"If you could write a book and act like you meant it, the reward was country estates and supple college girls."
A few weeks ago I read a review for this book over at Farmlane Books. When Jackie said she recommended this novel to "anyone with an interest in the publishing industry" I knew I had to read it, and I'm so happy I did. This is the funniest novel I've read in a long time and like Jackie said, if you keep up with the publishing industry I highly recommend you read this book.
Without giving too much away, How I Became A Famous Novelist is a satire of the publishing industry and exposes its hypocrisies, lampooning the majority of today's best-selling authors. If you're well-versed in the New York Times bestselling authors, you'll be able to pick up on the fact that Hely's fictional authors have real-life counterparts (I'm looking at you Dan Brown and you too, James Patterson, and the team of 30 ghost writers you employ).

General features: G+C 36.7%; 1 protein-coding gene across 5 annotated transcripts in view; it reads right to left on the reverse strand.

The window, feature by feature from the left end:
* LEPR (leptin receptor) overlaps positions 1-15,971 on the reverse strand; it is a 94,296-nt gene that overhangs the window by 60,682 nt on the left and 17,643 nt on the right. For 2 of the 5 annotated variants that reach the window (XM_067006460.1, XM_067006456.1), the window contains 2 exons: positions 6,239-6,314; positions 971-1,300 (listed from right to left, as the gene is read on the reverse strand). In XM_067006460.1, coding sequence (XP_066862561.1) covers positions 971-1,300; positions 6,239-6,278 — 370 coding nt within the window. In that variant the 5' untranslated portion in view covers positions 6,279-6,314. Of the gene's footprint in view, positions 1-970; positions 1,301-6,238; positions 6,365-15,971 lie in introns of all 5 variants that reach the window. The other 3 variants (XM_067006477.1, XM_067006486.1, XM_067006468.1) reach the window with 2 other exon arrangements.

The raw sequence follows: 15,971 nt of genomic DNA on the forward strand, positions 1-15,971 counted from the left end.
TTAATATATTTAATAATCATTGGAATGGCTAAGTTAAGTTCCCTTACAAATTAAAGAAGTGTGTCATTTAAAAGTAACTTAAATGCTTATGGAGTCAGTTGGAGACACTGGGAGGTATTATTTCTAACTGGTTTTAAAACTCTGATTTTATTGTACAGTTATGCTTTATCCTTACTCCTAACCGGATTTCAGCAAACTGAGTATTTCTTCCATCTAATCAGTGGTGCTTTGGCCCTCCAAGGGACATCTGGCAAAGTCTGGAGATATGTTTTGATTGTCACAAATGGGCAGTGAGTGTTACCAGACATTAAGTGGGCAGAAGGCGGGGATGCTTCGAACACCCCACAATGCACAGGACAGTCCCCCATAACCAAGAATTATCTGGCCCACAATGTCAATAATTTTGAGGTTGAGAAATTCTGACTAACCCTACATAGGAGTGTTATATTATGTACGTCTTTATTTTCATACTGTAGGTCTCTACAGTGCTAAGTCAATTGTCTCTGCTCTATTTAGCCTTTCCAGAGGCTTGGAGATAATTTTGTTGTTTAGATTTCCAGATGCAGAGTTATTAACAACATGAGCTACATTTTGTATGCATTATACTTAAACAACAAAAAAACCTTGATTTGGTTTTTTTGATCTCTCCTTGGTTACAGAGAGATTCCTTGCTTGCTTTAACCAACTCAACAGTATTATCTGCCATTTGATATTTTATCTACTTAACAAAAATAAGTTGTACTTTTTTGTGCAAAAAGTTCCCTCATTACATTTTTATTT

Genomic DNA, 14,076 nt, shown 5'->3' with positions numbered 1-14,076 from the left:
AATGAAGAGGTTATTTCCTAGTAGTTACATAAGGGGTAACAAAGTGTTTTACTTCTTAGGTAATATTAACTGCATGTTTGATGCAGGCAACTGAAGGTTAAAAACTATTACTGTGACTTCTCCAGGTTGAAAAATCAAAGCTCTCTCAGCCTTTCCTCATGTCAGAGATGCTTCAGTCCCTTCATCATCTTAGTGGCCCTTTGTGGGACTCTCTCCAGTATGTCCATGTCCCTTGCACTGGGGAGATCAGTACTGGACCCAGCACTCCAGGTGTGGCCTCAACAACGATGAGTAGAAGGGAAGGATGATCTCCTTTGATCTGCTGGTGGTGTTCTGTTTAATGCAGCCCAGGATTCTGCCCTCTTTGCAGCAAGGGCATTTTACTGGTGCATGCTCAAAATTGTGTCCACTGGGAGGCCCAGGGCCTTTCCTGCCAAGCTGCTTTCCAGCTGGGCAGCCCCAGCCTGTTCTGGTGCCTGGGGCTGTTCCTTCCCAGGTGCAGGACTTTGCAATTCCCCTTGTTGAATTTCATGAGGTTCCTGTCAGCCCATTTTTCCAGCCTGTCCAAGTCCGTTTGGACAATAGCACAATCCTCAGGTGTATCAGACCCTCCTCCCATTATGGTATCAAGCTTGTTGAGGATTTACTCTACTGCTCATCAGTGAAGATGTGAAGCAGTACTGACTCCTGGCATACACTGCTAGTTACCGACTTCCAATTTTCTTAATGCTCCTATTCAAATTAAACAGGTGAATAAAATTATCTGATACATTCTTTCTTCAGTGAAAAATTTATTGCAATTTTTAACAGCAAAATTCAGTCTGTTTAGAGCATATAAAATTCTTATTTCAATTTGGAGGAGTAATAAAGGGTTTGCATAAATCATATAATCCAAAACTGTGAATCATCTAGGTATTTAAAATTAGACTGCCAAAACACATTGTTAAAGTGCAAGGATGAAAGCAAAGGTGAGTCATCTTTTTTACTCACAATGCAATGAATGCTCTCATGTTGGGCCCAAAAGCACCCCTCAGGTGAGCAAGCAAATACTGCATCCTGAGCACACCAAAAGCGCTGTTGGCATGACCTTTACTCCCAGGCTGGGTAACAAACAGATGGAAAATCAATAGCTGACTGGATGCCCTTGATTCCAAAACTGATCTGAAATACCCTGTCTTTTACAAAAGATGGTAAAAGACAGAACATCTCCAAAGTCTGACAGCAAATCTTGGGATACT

This book made me consider the publishing industry in a new light. Of course like any industry, it's goal is to make money and this book exposes the cost of that motivation in a thoughtful way. It critiques the current state of popular fiction in America and how it came to be.
Since when has anybody wanted to hear the truth? People hate the truth. It's literally their least favorite thing in the entire universe. People will believe thousands of different lies in succession rather than confront a single scintilla of truth... People don't trot down to Barnes & Noble to pay $24.95 for the truth.I really can't reccomend this book enough. It was laugh out loud funny, and I never say that. While the overall tone of the book is cynical, it ends in a hopeful note, which in turn makes me hopeful that the industry I love so dearly isn't as dire as it may seem.
Publisher: Black Cat, 2009